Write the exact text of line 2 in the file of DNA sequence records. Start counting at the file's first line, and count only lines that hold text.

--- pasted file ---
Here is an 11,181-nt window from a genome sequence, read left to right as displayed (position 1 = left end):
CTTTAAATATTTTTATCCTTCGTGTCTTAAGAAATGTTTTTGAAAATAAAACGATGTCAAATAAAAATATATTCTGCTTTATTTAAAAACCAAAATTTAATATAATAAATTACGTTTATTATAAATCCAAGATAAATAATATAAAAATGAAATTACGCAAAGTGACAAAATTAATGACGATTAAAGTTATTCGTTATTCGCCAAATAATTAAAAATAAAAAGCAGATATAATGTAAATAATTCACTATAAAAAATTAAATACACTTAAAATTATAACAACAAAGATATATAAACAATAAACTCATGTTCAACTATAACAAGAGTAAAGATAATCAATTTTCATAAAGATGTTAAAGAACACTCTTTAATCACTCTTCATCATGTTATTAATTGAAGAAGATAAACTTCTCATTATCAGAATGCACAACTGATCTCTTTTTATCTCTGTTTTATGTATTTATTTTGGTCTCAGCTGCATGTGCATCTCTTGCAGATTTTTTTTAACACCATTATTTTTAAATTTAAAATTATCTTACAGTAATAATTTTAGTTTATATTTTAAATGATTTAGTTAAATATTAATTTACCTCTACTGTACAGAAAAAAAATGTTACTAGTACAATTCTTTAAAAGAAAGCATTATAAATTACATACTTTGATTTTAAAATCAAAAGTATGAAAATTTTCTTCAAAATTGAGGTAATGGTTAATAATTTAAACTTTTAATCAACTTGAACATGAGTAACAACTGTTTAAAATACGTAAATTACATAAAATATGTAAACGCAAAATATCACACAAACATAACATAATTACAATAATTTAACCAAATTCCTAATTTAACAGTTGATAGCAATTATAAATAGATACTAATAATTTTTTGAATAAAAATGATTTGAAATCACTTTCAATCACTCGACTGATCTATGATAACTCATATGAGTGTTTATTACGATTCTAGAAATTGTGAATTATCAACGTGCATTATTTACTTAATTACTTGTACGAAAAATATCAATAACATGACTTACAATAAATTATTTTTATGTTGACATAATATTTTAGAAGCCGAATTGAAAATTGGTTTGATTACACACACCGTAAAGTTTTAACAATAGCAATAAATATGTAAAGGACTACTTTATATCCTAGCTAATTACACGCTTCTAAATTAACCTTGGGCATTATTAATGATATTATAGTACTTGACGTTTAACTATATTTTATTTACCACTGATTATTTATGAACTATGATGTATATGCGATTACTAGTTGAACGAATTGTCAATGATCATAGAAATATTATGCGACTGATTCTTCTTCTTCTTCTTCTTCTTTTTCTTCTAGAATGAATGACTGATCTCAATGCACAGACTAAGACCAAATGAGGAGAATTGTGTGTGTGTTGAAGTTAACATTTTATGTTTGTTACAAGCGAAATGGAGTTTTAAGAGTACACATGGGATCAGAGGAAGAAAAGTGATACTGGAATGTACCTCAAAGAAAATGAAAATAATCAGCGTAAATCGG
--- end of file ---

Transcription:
CTTTAAATATTTTTATCCTTCGTGTCTTAAGAAATGTTTTTGAAAATAAAACGATGTCAAATAAAAATATATTCTGCTTTATTTAAAAACCAAAATTTAATATAATAAATTACGTTTATTATAAATCCAAGATAAATAATATAAAAATGAAATTACGCAAAGTGACAAAATTAATGACGATTAAAGTTATTCGTTATTCGCCAAATAATTAAAAATAAAAAGCAGATATAATGTAAATAATTCACTATAAAAAATTAAATACACTTAAAATTATAACAACAAAGATATATAAACAATAAACTCATGTTCAACTATAACAAGAGTAAAGATAATCAATTTTCATAAAGATGTTAAAGAACACTCTTTAATCACTCTTCATCATGTTATTAATTGAAGAAGATAAACTTCTCATTATCAGAATGCACAACTGATCTCTTTTTATCTCTGTTTTATGTATTTATTTTGGTCTCAGCTGCATGTGCATCTCTTGCAGATTTTTTTTAACACCATTATTTTTAAATTTAAAATTATCTTACAGTAATAATTTTAGTTTATATTTTAAATGATTTAGTTAAATATTAATTTACCTCTACTGTACAGAAAAAAAATGTTACTAGTACAATTCTTTAAAAGAAAGCATTATAAATTACATACTTTGATTTTAAAATCAAAAGTATGAAAATTTTCTTCAAAATTGAGGTAATGGTTAATAATTTAAACTTTTAATCAACTTGAACATGAGTAACAACTGTTTAAAATACGTAAATTACATAAAATATGTAAACGCAAAATATCACACAAACATAACATAATTACAATAATTTAACCAAATTCCTAATTTAACAGTTGATAGCAATTATAAATAGATACTAATAATTTTTTGAATAAAAATGATTTGAAATCACTTTCAATCACTCGACTGATCTATGATAACTCATATGAGTGTTTATTACGATTCTAGAAATTGTGAATTATCAACGTGCATTATTTACTTAATTACTTGTACGAAAAATATCAATAACATGACTTACAATAAATTATTTTTATGTTGACATAATATTTTAGAAGCCGAATTGAAAATTGGTTTGATTACACACACCGTAAAGTTTTAACAATAGCAATAAATATGTAAAGGACTACTTTATATCCTAGCTAATTACACGCTTCTAAATTAACCTTGGGCATTATTAATGATATTATAGTACTTGACGTTTAACTATATTTTATTTACCACTGATTATTTATGAACTATGATGTATATGCGATTACTAGTTGAACGAATTGTCAATGATCATAGAAATATTATGCGACTGATTCTTCTTCTTCTTCTTCTTCTTTTTCTTCTAGAATGAATGACTGATCTCAATGCACAGACTAAGACCAAATGAGGAGAATTGTGTGTGTGTTGAAGTTAACATTTTATGTTTGTTACAAGCGAAATGGAGTTTTAAGAGTACACATGGGATCAGAGGAAGAAAAGTGATACTGGAATGTACCTCAAAGAAAATGAAAATAATCAGCGTAAATCGG